Although the Druze recognize all three monotheistic religions, they believe that their rituals and ceremonies have caused Jews, Christians, and Muslims to turn away from “pure faith.” They argue that individuals who believe that God will forgive them if they fast and pray will commit transgressions in the expectation of being forgiven - and then repeat their sins. The Druze thus eliminated all elements of ritual and ceremony; there is no fixed daily liturgy, no defined holy days, and no pilgrimage obligations. The Druze perform their spiritual reckoning with God at all times, and consequently, need no special days of fasting or atonement.

The main tenets that obligate all Druze are:

  • Speaking the truth (instead of prayer)
  • Supporting your brethren (instead of charity)
  • Abandoning the old creeds (instead of fasting)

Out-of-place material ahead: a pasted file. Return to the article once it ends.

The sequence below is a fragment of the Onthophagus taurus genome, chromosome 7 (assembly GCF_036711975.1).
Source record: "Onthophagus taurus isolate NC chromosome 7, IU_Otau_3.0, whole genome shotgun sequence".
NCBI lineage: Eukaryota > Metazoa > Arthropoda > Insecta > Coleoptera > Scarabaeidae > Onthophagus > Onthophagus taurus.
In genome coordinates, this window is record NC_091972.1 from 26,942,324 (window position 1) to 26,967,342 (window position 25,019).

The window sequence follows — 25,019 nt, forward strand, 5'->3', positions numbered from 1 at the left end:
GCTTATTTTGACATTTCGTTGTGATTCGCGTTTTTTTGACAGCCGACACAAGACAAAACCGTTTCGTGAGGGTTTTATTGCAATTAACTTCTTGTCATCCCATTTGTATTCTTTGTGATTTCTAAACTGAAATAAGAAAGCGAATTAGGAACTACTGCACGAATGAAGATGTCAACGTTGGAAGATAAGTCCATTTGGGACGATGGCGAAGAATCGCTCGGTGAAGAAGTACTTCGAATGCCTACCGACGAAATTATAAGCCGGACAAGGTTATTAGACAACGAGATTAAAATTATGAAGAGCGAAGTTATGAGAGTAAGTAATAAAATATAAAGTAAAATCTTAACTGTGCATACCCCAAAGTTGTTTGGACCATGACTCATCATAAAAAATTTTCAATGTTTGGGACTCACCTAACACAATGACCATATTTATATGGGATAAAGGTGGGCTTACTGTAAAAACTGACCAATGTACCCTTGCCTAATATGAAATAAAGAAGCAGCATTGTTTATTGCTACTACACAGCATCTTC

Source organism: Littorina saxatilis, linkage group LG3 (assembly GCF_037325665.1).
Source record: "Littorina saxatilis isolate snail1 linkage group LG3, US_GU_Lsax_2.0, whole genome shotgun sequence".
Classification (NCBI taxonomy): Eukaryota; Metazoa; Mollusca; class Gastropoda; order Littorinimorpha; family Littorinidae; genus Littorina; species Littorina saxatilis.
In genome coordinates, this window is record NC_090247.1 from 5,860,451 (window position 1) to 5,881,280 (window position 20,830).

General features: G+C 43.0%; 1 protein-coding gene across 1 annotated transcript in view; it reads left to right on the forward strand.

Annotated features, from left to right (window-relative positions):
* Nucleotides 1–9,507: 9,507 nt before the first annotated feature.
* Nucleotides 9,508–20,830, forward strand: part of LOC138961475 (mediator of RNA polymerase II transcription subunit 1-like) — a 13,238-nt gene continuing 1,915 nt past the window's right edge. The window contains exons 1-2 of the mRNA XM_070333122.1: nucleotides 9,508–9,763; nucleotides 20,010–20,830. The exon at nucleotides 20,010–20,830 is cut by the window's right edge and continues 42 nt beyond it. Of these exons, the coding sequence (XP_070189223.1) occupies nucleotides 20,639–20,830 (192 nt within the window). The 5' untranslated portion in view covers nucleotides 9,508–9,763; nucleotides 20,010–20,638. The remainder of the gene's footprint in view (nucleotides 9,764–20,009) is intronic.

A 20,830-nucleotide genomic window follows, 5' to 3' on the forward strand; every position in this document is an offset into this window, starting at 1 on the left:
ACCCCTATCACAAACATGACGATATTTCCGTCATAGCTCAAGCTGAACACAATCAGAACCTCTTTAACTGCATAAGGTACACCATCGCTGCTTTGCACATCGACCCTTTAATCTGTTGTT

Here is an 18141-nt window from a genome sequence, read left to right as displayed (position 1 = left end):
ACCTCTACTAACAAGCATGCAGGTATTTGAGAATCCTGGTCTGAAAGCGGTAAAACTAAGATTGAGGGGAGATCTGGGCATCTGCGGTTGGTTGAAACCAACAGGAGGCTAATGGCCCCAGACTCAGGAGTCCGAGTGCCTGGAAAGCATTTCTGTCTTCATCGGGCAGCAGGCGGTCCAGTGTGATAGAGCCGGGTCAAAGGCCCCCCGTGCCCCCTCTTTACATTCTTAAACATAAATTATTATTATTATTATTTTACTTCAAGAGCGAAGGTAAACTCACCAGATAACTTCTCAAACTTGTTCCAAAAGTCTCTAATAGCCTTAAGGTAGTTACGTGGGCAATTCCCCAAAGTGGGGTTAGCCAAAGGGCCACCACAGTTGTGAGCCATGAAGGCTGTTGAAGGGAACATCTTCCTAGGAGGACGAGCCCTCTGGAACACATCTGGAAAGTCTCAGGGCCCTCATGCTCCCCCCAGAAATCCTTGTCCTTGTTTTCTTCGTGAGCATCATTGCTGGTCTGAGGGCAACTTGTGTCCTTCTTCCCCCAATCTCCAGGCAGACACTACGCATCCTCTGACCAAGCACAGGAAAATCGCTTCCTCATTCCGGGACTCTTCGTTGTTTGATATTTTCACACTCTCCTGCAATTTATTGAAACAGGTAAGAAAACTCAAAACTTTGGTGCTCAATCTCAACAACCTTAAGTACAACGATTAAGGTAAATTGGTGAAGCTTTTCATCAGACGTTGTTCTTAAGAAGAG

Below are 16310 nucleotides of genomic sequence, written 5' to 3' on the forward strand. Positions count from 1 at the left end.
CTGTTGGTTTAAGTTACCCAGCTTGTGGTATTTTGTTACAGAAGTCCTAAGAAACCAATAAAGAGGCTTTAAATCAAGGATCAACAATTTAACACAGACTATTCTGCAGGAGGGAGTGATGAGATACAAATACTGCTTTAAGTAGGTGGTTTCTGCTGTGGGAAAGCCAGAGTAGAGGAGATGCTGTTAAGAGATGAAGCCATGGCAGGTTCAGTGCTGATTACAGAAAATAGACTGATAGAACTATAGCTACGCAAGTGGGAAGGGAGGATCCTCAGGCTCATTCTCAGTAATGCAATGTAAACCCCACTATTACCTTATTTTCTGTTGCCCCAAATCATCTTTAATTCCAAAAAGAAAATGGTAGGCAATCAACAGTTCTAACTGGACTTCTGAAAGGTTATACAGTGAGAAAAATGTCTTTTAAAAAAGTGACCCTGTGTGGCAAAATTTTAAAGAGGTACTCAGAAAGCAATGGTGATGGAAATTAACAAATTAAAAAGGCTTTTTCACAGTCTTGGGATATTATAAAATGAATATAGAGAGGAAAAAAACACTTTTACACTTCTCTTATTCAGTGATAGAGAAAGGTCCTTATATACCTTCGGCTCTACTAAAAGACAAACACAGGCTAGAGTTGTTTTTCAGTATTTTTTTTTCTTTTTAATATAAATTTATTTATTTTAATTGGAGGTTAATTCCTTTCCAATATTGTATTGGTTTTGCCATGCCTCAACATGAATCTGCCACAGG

• Purification from heresy (instead of pilgrimage)
  • Accepting the unity of God
  • Submitting to the will of God (instead of holy war)

It is also known that the Druze believe in five cosmic principles, represented by the five-colored Druze star: intelligence/reason (green), soul (red), word (yellow), precedent (blue) and immanence (white). These virtues take the shape of five different spirits which, until recently, have been continuously reincarnated on Earth as prophets and philosophers including Adam, Pythagoras, Akhenaten, and many others. The Druze believe that, in every time period, these five principles are personified in five different people who come down together to Earth to teach humans the true path to God and nirvana. With them, however, come five other individuals who lead people away from the right path into “darkness.”(7)